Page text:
Road to Boston | The Grind
Right about this time in my training—the build phase—things start getting real. The excitement induced by signing up or qualifying for a major race and starting a race-specific training plan, wears off as the miles increase over the weeks. This is what I call “The Grind.” I was reading an article in Forbes, “Reasons Why We Don’t Achieve New Year’s Resolutions,” and the author stated that many start to fall off commitments by the second week of February. Although I do not engage in resolutions, I realized many of you who’ve committed to training programs in January could be feeling the same way I feel now . . . tired, sore and asking yourself questions about why you should or how you can continue. No worries, it’s normal.
Living in a time where you can order your groceries online and have them delivered to your door within in hour, it’s difficult to have the patience to go through the grind to see results and feel fitter than you did the first week you started. You need to hang in there to get past the grind. What I’ve learned from training continually for competitive races for the past three consecutive years, is to find or create joyful moments in the grind. Whether it’s the music in your fitness class or the soothing cool down that rewards you at the end of a workout, soak in your favorite moments during the grind. Those moments—no matter how small—will keep you going.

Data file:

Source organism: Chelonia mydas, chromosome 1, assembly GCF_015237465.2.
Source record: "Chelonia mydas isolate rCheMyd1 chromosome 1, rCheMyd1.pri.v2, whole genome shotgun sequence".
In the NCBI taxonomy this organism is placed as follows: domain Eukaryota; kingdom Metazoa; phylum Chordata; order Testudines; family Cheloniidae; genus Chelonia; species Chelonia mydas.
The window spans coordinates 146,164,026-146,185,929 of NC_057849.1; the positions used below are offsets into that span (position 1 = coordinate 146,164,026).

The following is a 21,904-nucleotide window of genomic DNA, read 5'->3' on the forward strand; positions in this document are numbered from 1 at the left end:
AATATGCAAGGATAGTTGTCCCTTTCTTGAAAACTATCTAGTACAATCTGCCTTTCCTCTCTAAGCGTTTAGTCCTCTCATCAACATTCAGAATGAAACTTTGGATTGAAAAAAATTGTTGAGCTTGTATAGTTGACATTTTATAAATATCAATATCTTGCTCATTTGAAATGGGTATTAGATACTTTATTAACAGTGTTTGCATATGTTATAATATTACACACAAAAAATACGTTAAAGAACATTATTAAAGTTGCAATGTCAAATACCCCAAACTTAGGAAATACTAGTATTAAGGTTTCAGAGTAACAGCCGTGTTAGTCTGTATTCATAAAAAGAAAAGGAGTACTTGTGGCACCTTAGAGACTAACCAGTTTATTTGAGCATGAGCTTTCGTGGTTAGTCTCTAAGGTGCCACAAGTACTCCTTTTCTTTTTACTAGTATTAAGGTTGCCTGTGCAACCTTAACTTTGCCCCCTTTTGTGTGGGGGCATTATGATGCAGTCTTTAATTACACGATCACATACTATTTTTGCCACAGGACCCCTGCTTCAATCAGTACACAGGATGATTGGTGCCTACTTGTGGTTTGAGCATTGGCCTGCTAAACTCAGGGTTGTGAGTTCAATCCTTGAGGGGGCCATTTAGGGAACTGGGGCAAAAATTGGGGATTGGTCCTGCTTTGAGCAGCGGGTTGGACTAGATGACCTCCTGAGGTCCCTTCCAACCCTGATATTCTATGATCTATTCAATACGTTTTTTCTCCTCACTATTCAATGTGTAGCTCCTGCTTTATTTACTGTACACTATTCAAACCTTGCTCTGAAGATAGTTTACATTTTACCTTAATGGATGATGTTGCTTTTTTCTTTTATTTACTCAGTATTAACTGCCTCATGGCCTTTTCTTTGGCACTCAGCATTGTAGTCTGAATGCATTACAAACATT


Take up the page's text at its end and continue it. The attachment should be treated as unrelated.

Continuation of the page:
My long runs are full of planning and coordination. I look for opportunities to run through different neighborhoods, hoping to find a landmark that I’ve never seen before or relish in one that I truly enjoy. I took a few photos during my latest long run shown in the video below. These moments become a visually-rewarding experience during some of my toughest intervals on the run.
The grind is there to build your resolve. It makes you stronger both physically and mentally. As you adapt and see gains, you’ll be so glad you didn’t give in.
Looking forward to seeing you in March . . . on the side of the grind!
Tidbits | I’m so busy and sometimes it’s hard to fit in training. I always listen to my body and get rest when I feel I need it the most. No guilt.
Just-an-FYI Disclaimer: Thank you for reading the Road to Boston blog series. My goal is to share my experiences, provoke thought and provide encouragement to the reader. I am neither a medical doctor, certified coach, nutritionist nor do I have any formal education in health and fitness; as such, my intent is not to treat or diagnose through my posts. 🙂